Netflix is producing the new Arrested Development and is now making TV movies and AFTRA now has a history that they can use to point to precedent and lay claim. And as films move more and more into digital?

    The same guy in that video says, “Who is going to benefit from a merger? First it is going to be the producers, they only have to negotiate with one body.” This is pure hogwash. It’s ridiculous. I can’t believe someone said that and the people around him didn’t laugh him out of the room. This contradicts the very idea of unions.

    If you find a small town with only one store selling a certain product and then you introduce another store, one that is friendly and offers the same product more cheaply, what do you think will happen? Ask Walmart.

    The same fellow in the aforementioned video says, “Every time the people that came before us won something, they had to make sacrifices. They had to go on strike.” Right, and you know why we can’t have a strike right now? Because we have two unions battling for jurisdiction.

    But that’s not all, because he misses a key point: the people that went before us had to make sacrifices, but you know what else they had to do? They had to take chances, they had to be willing to dive into the unknown. And perhaps most importantly to this conversation, they had to keep up with the times, to progress as the landscape around them progressed.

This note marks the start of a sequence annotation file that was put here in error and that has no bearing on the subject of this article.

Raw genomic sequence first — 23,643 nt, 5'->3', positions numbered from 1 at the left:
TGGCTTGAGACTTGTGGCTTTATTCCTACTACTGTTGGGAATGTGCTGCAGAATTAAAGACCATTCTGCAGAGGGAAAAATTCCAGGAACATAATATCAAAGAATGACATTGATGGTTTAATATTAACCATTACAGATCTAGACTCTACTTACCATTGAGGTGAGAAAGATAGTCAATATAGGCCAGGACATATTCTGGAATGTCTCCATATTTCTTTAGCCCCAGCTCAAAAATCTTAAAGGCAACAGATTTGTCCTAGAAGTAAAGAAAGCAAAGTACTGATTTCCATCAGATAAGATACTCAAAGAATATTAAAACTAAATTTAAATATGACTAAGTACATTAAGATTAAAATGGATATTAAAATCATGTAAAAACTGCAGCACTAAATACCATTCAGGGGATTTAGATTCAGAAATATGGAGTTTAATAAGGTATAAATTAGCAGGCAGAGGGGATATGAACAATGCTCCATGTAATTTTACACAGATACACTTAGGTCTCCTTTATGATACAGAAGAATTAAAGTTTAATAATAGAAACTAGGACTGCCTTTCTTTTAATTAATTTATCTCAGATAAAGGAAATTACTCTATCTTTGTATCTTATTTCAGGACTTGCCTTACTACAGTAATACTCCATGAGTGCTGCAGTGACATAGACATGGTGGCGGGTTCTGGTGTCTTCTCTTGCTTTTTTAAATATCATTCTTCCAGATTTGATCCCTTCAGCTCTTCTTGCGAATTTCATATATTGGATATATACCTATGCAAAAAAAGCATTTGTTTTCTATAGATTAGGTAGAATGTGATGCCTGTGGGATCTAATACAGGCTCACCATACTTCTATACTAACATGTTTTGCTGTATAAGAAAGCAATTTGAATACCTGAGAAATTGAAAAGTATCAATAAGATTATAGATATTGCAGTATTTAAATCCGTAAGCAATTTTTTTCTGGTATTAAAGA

IF we fail to merge these two unions, look to what’s happened in the last ten years. Expect more of the same without a merge, but keep in mind the analogy of a snowball gaining mass and weight as it travels downhill.

    It is the resentment against AFTRA that is dangerous, because it fails to recognize the obvious: AFTRA hasn’t been acting out of a culture of collusion so much as out of a survival mechanism. It has been looking to grow. I’m no fan of AFTRA or what they’ve done, but they’ve done it not out of some lapdog to the producers mentality, they’ve done it because their job is to insure jobs for their members. Do I like the way they’ve done it? Hell no. So. what.